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I just wrote the following line of code:

if (++(data_ptr->count) > threshold) { /*...*/ } // example 1

My intent is to increment the count variable within the data structure that data_ptr points to before making the comparison to threshold, and this line of code works.

If I had instead wanted to increment data_ptr before making the comparison, I would have written this:

if ((++data_ptr)->count > threshold) { /*...*/ } // example 2

Out of curiosity, I also tried this line of code:

if (++data_ptr->count > threshold) { /*...*/ } // example 3

And found that it behaves exactly the same as the first one.

First question: Why does example #3 work the same as example #1? Is it a matter of operator precendence? Something in the standard? I had to write a quick test program becuase the answer was not obvious to me.

Second question: Should I write this if statement differently? I could perform the increment first, on its own line, and then test the condition in order to avoid any possible confusion. Is this necessary, or are the first two examples obvious enough on their own?

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4 Answers 4

up vote 10 down vote accepted

1) Precedence

2) Preference

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2  
+1 Succinct. `` –  e.James Dec 16 '09 at 22:49
  1. Operator precedence dictates the behaviour you observed.
  2. It wouldn't hurt much if you separated the increment from the comparison in this example, but sometimes you want to have a condition with increment in the middle of a sequence of conditions, and then trying to separate the increment from the test can hurt the readability of the code by introducing nesting that would otherwise be unnecessary.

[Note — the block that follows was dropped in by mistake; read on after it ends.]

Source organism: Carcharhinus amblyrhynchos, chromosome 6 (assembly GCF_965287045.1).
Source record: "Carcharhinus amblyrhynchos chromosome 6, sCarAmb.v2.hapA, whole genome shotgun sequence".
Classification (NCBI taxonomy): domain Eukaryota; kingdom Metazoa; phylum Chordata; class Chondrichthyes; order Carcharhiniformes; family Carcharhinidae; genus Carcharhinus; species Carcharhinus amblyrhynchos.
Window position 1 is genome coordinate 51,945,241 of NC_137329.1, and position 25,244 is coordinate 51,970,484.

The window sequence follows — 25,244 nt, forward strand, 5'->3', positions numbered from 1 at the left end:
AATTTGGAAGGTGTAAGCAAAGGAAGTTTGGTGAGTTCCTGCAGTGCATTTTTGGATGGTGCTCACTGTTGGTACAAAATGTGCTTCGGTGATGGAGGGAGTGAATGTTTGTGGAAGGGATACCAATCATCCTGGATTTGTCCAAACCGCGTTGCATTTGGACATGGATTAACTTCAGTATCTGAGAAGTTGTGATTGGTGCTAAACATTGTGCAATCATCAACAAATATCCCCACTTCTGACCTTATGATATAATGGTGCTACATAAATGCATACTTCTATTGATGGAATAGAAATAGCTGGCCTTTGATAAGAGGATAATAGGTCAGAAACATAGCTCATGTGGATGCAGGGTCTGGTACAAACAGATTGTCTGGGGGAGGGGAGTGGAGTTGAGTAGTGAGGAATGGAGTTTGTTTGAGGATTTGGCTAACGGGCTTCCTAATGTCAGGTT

For example:

if (...1...)
    ...2...
else if (++data_ptr->count > threshold)
    ...3...
else
    ...4...

Versus:

if (...1...)
    ...2...
else
{
    ++data_ptr->count;
    if (data_ptr->count > threshold)
        ...3...
    else
        ...4...
}
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Yes, this is a question of operator precedence. The arrow operator has higher precedence than the increment operator.

To answer your second question, I would generally separate this type of construct out into two separate statements:

++(data_ptr->count);
if(data_ptr->count > threshold) { /*...*/ }

This emphasizes what is going on and eliminates possible confusion. However, this is probably a question of preference.

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  1. The -> operator binds tighter than ++.
  2. They're both well-defined and I think they're easy to read. Things would only get dodgy if you had additional references to data_ptr in the same expression.
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